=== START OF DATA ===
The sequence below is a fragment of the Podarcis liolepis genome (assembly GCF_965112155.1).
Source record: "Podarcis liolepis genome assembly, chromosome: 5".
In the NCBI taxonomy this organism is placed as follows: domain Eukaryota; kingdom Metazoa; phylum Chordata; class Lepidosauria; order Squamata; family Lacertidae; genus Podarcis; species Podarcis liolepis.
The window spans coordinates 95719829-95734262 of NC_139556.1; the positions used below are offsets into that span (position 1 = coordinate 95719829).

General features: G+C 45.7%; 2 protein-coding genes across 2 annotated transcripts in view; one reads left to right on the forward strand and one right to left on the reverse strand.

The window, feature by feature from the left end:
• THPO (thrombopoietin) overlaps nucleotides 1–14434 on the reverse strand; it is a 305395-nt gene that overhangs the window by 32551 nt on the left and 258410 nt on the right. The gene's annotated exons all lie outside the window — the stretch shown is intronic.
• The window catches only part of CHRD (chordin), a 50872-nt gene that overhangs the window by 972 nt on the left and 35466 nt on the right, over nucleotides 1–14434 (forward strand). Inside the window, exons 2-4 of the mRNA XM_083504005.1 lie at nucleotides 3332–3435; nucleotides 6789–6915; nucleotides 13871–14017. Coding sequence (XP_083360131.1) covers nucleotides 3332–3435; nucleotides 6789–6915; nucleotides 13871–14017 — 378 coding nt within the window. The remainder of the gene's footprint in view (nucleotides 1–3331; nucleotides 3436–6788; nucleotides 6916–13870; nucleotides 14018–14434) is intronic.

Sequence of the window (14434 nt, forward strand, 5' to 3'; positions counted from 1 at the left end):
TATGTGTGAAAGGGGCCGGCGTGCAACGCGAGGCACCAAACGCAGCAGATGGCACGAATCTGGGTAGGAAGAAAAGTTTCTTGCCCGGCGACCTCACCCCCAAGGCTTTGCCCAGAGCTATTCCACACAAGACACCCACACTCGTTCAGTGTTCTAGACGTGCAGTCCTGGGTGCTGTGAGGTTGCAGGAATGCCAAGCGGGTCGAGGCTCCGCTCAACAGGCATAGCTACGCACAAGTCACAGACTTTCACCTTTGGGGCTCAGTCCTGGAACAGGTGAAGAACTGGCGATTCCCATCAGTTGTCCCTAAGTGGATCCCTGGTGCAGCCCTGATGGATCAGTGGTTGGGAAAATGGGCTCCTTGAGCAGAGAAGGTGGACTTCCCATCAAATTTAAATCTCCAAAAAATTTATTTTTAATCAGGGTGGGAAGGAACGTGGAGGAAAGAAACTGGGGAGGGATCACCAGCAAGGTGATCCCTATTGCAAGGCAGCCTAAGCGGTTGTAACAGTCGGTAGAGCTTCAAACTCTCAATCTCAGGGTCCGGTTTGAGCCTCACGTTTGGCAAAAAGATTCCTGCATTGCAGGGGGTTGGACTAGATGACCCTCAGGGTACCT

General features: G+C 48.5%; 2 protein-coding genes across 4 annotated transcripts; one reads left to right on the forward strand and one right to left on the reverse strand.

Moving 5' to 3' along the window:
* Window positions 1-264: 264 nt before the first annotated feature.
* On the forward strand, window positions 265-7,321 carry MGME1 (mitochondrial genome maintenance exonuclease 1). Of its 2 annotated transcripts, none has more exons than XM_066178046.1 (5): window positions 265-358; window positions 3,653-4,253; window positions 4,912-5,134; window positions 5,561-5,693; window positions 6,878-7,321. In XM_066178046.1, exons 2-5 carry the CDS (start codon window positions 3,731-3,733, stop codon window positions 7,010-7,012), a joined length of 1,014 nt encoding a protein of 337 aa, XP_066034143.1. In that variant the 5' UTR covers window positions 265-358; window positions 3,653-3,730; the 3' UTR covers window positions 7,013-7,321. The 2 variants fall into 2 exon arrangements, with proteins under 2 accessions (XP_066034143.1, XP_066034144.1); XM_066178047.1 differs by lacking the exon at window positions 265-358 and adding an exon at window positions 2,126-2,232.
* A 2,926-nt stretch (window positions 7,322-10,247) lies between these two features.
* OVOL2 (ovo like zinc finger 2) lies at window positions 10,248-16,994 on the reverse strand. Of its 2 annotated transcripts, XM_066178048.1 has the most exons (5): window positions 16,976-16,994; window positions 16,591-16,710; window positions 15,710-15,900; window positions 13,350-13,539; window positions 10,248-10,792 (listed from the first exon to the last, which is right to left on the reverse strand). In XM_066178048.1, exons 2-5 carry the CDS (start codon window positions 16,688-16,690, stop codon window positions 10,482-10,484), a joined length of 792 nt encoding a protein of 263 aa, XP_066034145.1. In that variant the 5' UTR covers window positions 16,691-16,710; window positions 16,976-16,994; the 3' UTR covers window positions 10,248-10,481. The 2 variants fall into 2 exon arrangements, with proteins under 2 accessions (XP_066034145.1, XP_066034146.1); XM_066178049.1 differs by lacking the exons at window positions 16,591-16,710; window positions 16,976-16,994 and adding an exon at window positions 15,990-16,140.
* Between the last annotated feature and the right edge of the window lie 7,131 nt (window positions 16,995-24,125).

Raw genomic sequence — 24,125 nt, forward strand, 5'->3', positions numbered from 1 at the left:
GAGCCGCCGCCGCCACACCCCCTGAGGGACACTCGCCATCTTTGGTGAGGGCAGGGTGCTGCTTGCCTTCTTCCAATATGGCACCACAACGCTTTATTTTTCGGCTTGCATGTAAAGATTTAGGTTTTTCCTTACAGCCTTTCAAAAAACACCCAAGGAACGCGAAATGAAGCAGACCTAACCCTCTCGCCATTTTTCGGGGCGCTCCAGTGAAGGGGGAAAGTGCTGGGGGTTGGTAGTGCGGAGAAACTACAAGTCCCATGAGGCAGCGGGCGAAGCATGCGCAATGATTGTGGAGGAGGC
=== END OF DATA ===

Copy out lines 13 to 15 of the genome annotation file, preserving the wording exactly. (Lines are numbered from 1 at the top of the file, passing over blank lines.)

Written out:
* Window positions 1-264: 264 nt before the first annotated feature.
* On the forward strand, window positions 265-7,321 carry MGME1 (mitochondrial genome maintenance exonuclease 1). Of its 2 annotated transcripts, none has more exons than XM_066178046.1 (5): window positions 265-358; window positions 3,653-4,253; window positions 4,912-5,134; window positions 5,561-5,693; window positions 6,878-7,321. In XM_066178046.1, exons 2-5 carry the CDS (start codon window positions 3,731-3,733, stop codon window positions 7,010-7,012), a joined length of 1,014 nt encoding a protein of 337 aa, XP_066034143.1. In that variant the 5' UTR covers window positions 265-358; window positions 3,653-3,730; the 3' UTR covers window positions 7,013-7,321. The 2 variants fall into 2 exon arrangements, with proteins under 2 accessions (XP_066034143.1, XP_066034144.1); XM_066178047.1 differs by lacking the exon at window positions 265-358 and adding an exon at window positions 2,126-2,232.
* A 2,926-nt stretch (window positions 7,322-10,247) lies between these two features.